Sometimes it’s hard for me to motivate myself to run as often or long as required to reach a goal like twelve miles of obstacles, but that day I was ready to run.  In fact, I wanted to run longer than we did, which was a nice surprise.  I’m the oldest of the group, old enough to be mom to any of the others (seriously, they are thirty and under to my forty-seven), so it surprised me that I wanted run farther.   It also felt great to be motivated again after pushing myself all summer through the drudgery of running in the heat.

The two-track we followed around the ranch took us by fields and trees and was a satisfying respite from the pavement of town.  Definitely the feeling of country played into my extra motivation, but it was the camaraderie as we ran and talked that energized me and made it fun.  We made the loop once running (mostly) and when no wild animal came after us we decided to go a second time.  We were out over an hour, with plenty of sweat and shortness of breath, yet it didn’t feel like an hour at all.

Today, I ran again.  It was a completely different experience.  This morning I worked hard to stick with my plan.  The run felt like forever, but it was only thirty minutes.  It seemed really hot and muggy, though in truth it was no different than usual.  I played mind games with myself to keep on track and even broke up my intended long run into three interval runs.  During one of my walks between intervals I realized why running today felt so different from last weekend.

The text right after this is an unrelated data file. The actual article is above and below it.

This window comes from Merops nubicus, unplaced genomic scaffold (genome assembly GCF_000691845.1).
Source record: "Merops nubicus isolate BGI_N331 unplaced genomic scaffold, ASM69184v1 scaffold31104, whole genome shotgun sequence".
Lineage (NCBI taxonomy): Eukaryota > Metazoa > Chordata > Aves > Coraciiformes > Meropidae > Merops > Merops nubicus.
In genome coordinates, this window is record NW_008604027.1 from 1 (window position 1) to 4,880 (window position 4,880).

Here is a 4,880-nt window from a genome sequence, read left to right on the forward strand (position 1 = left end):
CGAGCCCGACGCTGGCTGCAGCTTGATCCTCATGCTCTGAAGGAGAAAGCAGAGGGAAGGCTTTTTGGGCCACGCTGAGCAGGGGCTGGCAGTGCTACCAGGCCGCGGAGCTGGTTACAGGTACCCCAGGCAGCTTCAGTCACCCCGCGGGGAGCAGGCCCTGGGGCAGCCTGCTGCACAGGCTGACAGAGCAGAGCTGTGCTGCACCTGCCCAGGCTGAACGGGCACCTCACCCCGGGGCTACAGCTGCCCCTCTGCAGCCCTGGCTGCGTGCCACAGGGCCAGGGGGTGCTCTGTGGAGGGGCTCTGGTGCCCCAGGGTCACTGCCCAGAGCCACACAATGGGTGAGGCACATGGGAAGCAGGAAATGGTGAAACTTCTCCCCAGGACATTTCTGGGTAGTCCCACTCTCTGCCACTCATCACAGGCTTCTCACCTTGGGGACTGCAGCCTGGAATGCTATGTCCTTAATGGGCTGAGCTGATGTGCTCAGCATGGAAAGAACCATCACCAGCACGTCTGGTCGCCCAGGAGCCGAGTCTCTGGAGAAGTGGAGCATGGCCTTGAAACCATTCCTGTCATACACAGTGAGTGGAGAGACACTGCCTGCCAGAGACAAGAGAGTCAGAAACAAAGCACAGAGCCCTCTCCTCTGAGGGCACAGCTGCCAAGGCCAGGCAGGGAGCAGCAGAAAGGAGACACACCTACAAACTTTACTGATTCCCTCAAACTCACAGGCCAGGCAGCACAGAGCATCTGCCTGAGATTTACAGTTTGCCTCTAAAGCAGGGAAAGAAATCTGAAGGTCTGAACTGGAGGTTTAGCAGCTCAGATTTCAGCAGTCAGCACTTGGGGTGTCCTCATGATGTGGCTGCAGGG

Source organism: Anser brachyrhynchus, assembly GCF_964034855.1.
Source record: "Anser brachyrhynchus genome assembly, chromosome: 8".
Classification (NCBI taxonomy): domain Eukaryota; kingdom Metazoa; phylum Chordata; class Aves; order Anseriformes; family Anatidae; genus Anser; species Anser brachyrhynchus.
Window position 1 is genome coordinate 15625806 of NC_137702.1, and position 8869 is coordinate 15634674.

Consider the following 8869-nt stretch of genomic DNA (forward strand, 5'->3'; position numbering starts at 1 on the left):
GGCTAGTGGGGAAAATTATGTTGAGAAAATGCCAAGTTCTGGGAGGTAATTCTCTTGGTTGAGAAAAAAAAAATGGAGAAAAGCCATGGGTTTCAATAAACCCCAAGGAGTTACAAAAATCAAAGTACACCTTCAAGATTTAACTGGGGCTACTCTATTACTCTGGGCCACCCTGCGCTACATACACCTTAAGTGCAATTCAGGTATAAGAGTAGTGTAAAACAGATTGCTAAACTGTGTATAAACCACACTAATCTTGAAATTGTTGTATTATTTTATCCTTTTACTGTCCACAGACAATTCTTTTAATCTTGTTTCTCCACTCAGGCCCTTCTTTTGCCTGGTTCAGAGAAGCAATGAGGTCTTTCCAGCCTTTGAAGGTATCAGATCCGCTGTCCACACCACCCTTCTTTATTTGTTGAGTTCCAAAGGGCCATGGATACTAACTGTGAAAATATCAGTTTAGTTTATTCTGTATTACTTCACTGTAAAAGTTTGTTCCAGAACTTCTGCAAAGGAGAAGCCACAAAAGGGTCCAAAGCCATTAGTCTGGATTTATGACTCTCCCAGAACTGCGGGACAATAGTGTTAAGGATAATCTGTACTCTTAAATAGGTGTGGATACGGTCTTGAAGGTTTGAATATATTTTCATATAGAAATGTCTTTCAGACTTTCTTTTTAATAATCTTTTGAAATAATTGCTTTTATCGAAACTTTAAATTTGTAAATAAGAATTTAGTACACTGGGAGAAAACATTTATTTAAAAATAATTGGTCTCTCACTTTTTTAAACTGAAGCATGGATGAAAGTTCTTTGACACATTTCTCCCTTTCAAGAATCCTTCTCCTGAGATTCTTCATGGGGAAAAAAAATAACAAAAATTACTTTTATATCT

Today I was by myself.  My friends each run solo during the week, so they were missing from my run this morning.  Working hard toward a difficult goal is simply more fun with friends.  Friends energize each other, socializing distracts you from thinking about how hard the work is, and involving others inspires you to do more. 

A few months ago, a speaking partner and I worked together to create an all day workshop.  Once again, my motivation was much higher when we worked on it together than when I was on my own.  We worked long days in the weeks leading to the event, but it never felt like it.  The power of involving friends in a common goal is immense, whether your goal is a personal one or a professional goal.